Hawaii Makes A Move To Acquire Third U.S. Spaceport
HONOLULU, Hawaii — The Hawaiian State Senate is considering a bill that would create a Hawaiian Spaceport. Senate Bill No. 112 would authorize the state government to apply to the Federal Aviation Administration for a spaceport license.
The Senate Ways & Means Committee held a public hearing this past Thursday, then voted to recommend approval of the bill to the full Senate 12-to-0.
The companion bill was introduced and passed by the state House of Representatives as House Bill No. 645 on January 24. The House resolution says in part: “The legislature recognizes that expanding the State’s tourism product by developing new niche products, such as space tourism, can enhance Hawaii’s appeal as a tourist destination.”
The resolution goes on to say that “Space tourism is a potential billion dollar global industry that could significantly increase state revenues, provide new aerospace jobs, and rejuvenate economic development in the Kalaeloa area”.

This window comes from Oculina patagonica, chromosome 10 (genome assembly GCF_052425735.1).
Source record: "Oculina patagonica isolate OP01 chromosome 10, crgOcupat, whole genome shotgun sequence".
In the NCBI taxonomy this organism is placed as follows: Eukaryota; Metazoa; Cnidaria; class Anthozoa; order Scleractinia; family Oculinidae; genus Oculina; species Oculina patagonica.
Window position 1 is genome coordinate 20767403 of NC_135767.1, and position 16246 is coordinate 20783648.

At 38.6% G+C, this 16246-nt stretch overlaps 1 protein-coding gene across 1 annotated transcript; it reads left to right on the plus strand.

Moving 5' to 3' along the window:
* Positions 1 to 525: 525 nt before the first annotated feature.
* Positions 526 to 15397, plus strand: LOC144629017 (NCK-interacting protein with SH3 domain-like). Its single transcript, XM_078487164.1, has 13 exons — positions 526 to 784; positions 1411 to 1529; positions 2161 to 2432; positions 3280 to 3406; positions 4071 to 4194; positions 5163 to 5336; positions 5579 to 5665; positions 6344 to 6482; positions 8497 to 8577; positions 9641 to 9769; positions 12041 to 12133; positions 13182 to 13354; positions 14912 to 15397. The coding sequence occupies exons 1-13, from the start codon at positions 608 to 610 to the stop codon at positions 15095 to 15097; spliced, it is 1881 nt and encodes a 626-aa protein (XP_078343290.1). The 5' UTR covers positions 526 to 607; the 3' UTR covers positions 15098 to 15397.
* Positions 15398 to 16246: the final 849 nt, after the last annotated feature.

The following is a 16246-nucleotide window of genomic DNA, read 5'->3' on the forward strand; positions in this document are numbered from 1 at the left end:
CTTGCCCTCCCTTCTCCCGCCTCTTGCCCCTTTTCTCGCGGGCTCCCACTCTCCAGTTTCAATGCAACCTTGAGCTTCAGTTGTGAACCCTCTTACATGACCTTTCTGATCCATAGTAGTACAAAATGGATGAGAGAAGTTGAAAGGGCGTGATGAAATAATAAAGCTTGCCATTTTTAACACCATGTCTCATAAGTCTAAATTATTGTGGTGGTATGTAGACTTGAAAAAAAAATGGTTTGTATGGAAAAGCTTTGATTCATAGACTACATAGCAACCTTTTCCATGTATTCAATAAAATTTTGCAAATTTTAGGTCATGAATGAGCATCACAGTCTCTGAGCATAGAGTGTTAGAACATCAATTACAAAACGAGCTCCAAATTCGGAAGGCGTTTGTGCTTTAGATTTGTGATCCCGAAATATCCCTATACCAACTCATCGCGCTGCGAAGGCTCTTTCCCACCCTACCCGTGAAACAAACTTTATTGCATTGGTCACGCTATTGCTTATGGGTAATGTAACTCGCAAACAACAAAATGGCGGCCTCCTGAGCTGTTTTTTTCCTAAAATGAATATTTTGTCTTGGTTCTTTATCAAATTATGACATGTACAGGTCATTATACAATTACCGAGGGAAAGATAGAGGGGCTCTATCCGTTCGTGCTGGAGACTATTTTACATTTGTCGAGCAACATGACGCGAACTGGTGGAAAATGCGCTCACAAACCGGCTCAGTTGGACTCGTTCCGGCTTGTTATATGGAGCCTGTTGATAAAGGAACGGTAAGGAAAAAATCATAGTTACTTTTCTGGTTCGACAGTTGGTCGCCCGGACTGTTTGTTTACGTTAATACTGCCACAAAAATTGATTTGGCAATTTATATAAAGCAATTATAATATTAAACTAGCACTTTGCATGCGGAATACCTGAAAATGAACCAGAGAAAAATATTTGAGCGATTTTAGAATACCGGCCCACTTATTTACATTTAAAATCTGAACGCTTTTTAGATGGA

The bill further recognizes that two previous licenses have been issued, one in New Mexico and on in Jacksonville, Florida.
And: “The Federal Aviation Administration is expected to issue a limited number of spaceport licenses and the legislature finds that it is crucial to position Hawaii for that economic opportunity.”
“So the race is definitely on and this is Hawaii’s opportunity to be apart of this new, exciting industry,” says Sen. Will Espero, (D) Ewa Beach, Ocean Pointe.
Jim Crisafulli, Aerospace Development Director for the State of Hawaii, says that the state government “has taken a very proactive stance in promoting partnerships, both public, private and international to help advance aerospace programs through the State of Hawaii.
He eventually foresees flights between Asia and Hawaii, and between Europe and Hawaii, bringing tourists to Hawaii through space and providing opportunities for local residents to experience suborbital flight.
To see PDFs of the House and Senate Bills and related documents click here.